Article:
20150723 CPF – PAP government invests for foreigners, pays them guaranteed returns from our reserves

There appears to be a huge discrepancy between the number of Singapore residents (citizens and PRs) and the total number of CPF members. I have engaged the CPF Board which does not seem to have an answer or it may have preferred not to disclose the statistics. (link to correspondence with CPF Board)

As at Dec 2014, there were 3.59 million CPF members but our total resident population was only 3.873 million in June last year. Even if our the number of CPF members was marginally lower in June, it should be, give or take, 3.55 million. This means an extremely high rate of 91.6% (3.55 million divide by 3.873 million) of the resident population are CPF members.

But most children under the age of 21 do not have a CPF account. (My 3 children aged 15 to 20 do not have one) I concluded the CPF Board must be maintaining the CPF accounts of a large number of foreigners and paying them ‘preferential’ CPF interest rates which are supposed to be enjoyed by residents.

CPF statistics confirm there were 3.59 million CPF members in 2014

Although CPF Board has informed me about the introduction of ‘Medisave Grant for Newborns’ in 2012, the figures still don’t tally.

My initial estimate was there were about 240,000 foreigner CPF accounts based on a different assumption. In order to confirm, I requested for a breakdown of CPF membership by citizenship which CPF Board said it did not collate such data. This is not possible because we are talking about additional billions of CPF dollars in our reserves  managed by GIC. Any government which claims it does not such data is clearly planning to fail. Is PAP planning to?

Based on the assumption that a majority of residents up to 21 years old instead of 15 years old earlier, there could be about 775,000 CPF accounts held by foreigners (see table below). CPF Board has also confirmed the “CPF membership count may also include foreigners who have contributed to CPF before 2003”.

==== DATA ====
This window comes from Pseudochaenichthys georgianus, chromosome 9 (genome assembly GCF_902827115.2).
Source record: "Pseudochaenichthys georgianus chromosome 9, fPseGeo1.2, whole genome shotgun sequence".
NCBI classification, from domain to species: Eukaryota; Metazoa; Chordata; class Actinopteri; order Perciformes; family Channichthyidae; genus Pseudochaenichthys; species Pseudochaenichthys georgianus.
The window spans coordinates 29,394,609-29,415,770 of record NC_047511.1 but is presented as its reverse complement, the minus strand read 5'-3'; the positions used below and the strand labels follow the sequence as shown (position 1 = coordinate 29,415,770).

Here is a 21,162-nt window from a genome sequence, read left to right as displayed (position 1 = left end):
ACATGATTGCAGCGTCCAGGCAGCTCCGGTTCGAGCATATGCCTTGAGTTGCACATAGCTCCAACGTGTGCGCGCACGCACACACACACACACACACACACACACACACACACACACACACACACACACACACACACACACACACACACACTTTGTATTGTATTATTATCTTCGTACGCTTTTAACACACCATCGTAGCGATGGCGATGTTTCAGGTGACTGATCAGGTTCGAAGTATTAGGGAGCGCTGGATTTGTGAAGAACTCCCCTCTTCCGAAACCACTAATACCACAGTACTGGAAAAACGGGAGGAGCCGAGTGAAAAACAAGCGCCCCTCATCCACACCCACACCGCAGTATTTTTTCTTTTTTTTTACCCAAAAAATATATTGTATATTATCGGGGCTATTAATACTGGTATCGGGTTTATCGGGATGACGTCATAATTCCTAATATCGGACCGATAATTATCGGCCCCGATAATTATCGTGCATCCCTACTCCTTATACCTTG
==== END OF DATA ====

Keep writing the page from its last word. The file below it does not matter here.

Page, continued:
Estimated number of CPF members

. Citizens PRs Total
Total population 3,343,000 530,000 3,873,000
Est. % with CPF accounts ** 80% 80% 80%
Est. number of CPF members 2,674,400 424,000 3,098,400

** Assumption – most citizens below 21 do not have a CPF account. Age profile of citizens and PRs similar.

The huge discrepancy begs the following questions:
– Why did CPF Board not terminate accounts held by foreigners?
– Has CPF Board terminated the accounts of PRs who have gone back for good?
– Why does CPF Board continue to use public resources to invest for foreigners?
– Why does CPF Board continue to pay foreigners the same CPF rate as citizens?
– How much has been retained by CPF Board after the death of a foreign member and does it even keep track?

Unnecessary complications have arisen because CPF Board should have terminated their accounts instead of allowing GIC access to the funds. Is this productivity in the civil service?

In July 2014, DPM Tharman revealed that “In eight out of 20 years, GIC’s returns were lower than the rate promised to CPF members, but the Government absorbed the losses.” The PAP had therefore raided our reserves to top up the CPF rate to pay not only citizens but foreigners. Why were the president and parliament not informed?

When Tharman said the government “absorbed the losses”, he must have meant our reserves were used to pay CPF interest rates, in part or the full amount, to foreigners. Is this prudent spending or is it even right?

Why does PAP guarantee the investment returns of foreigners at Singaporeans’ expense?

I hope the CPF Board will clarify this issue.


CPF Board appears to be managing almost 800,000 accounts of foreigners. These accounts should have rightly been terminated. Is GIC in desperate need for funds?

During the 8 years which GIC’s returns were lower than the amount CPF members were paid, our reserves were used to pay foreigners. This amounted to “losses” absorbed by the government ie, ultimately paid by Singaporens.

MOF should have informed parliament and the president that our reserves were raided 8 times but did not.